Flying over the Cathar castles

An extract from the Wikipedia to introduce the Catharism to start with:

Catharism was a Christian dualist movement that thrived in […] southern France, between the 12th and 14th centuries. Cathar beliefs varied between communities, because Catharism was initially taught by ascetic priests, who had set few guidelines. The Catholic Church denounced its practices and dismissed it as “the Church of Satan”.

[…] Though the term “Cathar” has been used for centuries to identify the movement, whether the movement identified itself with this name is debatable. In Cathar texts, the terms “Good Men” (Bons Hommes) or “Good Christians” are the common terms of self-identification. The idea of two Gods or principles, one being good and the other evil, was central to Cathar beliefs. The good God was the God of the New Testament and the creator of the spiritual realm, contrasted with the evil Old Testament God—the creator of the physical world whom many Cathars, and particularly their persecutors, identified as Satan. All visible matter, including the human body, was created by this evil god; it was therefore tainted with sin. This was the antithesis to the monotheistic Catholic Church, whose fundamental principle was that there was only one God, who created all things visible and invisible. Cathars thought human spirits were the genderless spirits of angels trapped within the physical creation of the evil god, cursed to be reincarnated until the Cathar faithful achieved salvation through a ritual called the consolamentum.

A tourism highlight of the region, the French Sud-Ouest, is the visit to one or several of the many Cathar castles spread in it.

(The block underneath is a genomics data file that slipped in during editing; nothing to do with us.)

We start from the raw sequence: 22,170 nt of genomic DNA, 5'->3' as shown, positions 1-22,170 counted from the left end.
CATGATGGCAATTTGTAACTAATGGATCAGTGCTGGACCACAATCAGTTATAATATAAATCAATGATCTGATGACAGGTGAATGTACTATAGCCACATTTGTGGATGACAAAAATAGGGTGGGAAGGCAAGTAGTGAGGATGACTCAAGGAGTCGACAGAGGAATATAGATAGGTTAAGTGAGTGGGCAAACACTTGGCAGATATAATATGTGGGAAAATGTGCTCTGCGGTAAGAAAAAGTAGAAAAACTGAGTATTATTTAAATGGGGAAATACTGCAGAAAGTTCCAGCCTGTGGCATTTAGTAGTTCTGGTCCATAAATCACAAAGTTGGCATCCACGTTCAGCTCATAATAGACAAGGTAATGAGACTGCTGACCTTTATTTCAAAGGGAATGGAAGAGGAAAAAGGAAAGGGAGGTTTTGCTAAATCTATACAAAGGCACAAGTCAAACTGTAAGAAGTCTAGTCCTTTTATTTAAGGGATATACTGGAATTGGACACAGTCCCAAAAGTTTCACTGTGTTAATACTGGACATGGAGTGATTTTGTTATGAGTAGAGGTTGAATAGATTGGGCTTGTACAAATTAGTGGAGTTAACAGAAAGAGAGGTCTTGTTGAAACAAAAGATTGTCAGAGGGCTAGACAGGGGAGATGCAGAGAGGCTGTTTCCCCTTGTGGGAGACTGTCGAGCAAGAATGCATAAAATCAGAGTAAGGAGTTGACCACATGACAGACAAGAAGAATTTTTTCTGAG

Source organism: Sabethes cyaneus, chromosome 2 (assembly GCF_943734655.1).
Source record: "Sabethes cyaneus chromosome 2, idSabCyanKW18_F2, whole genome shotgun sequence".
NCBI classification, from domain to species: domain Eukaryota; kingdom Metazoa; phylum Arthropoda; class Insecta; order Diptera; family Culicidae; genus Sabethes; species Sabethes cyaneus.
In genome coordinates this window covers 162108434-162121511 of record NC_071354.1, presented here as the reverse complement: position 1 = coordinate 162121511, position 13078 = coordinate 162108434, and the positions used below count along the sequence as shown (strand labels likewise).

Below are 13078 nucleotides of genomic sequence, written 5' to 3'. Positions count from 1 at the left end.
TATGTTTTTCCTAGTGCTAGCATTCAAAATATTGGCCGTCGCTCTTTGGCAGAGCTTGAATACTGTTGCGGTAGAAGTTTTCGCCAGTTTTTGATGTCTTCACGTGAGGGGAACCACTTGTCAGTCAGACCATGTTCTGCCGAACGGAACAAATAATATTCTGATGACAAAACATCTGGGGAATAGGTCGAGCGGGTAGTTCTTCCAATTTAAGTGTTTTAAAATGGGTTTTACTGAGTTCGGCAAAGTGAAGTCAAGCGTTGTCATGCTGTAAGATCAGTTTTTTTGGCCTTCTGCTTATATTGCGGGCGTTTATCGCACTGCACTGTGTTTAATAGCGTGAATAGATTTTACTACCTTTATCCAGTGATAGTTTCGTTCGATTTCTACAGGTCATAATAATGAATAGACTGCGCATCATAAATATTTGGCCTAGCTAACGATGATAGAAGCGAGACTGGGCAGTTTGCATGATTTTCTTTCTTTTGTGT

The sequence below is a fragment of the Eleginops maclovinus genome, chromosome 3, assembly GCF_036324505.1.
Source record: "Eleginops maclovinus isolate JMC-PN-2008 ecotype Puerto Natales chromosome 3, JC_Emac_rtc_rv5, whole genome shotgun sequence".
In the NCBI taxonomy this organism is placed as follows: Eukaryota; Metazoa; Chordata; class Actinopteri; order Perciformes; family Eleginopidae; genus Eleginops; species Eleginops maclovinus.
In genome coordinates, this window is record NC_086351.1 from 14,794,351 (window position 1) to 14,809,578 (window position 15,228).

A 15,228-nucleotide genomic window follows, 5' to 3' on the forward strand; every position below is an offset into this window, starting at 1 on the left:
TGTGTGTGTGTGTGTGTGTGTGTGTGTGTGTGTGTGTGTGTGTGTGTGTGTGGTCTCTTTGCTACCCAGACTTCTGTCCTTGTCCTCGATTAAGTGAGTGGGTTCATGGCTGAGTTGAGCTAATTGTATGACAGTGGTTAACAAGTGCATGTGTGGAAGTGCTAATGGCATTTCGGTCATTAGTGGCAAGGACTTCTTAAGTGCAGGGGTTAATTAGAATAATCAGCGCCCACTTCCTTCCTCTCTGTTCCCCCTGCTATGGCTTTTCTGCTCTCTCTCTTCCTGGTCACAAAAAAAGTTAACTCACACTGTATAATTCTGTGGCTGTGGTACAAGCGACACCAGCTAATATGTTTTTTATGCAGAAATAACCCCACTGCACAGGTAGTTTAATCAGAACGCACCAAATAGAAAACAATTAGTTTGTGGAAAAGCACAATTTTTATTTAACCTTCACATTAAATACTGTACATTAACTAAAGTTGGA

"Cathares air ways", Info Pilote magazine.

“Cathares air ways”, Info Pilote magazine.

Years ago, a colleague (Asier) shared with me an extract of the French Aviation Federation (FFA)  magazine, Info-Pilote, with a proposed route to fly over some of the Cathar castles in the region. Ever since, this has been an excursion in the to-do list.

A few days ago we did it.

I booked some weeks ago a plane of the aeroclub for 3 hours for the morning of Sunday 17th. We were lucky enough to have an incredibly sunny, calm and clear morning in the mid of cloudy and rainy weeks. Thus, we went to the aeroclub and at 9am we started preparing the plane, checking last-minute weather reports, NOTAMs, restricted zones, printing a missing aerodrome chart, refueling the plane… the series of procedures that make general aviation take always longer time spans than you think.

At 9:50am I started the engine.

“DR400 avec 4 personnes abord au parking ACAT, avec l’information Alfa, pour un vol de navigation autour des chateaux cathares, pour rouler au point d’arret de la piste 33…”

What followed were 2 hours of a wonderful flight.

Navigation log.

Navigation log.

The route, as calculated while I planned the navigation the night before, extended for over 160 nautical miles (about 300 km). We flew over the following Cathar castles: Saissac, Lastours, Carcassone, Termes, Queribus, Peyrepertuse, Puylaurens, Puivert and Montsegur.

Each of those castles definitely deserves a walk-in visit. But, yep, among the many cool things aviation can offer on the spot walk-in visits are not among them. I had visited before the castles of Carcassonne and Montsegur, I now have on the to-be-visited list some others, though most of them are not easy at all to access.

I will be brief in text and generous in pictures (1).

Saissac.

Saissac.

Lastours.

Lastours.

Carcassonne.

Carcassonne.

Termes.

Termes.

Queribus.

Queribus.

Peyrepertuse.

Peyrepertuse.

Puylaurens.

Puylaurens.

Puivert.

Puivert.

Montsegur.

Montsegur.

Pyrenees.

Pyrenees.

Cockpit.

Cockpit.

Andrea's feet.

Andrea’s feet.

 

(1) In fact, the generosity and credit go to both Luca and Asier who were the ones taking the pictures.

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2 Comments

Filed under Aerospace & Defence

2 responses to “Flying over the Cathar castles

  1. Pingback: Montolieu, “village of books” | The Blog by Javier

  2. Pingback: Flight excursion to Montferrand’s phare aeronautique and the Pyrenees | The Blog by Javier

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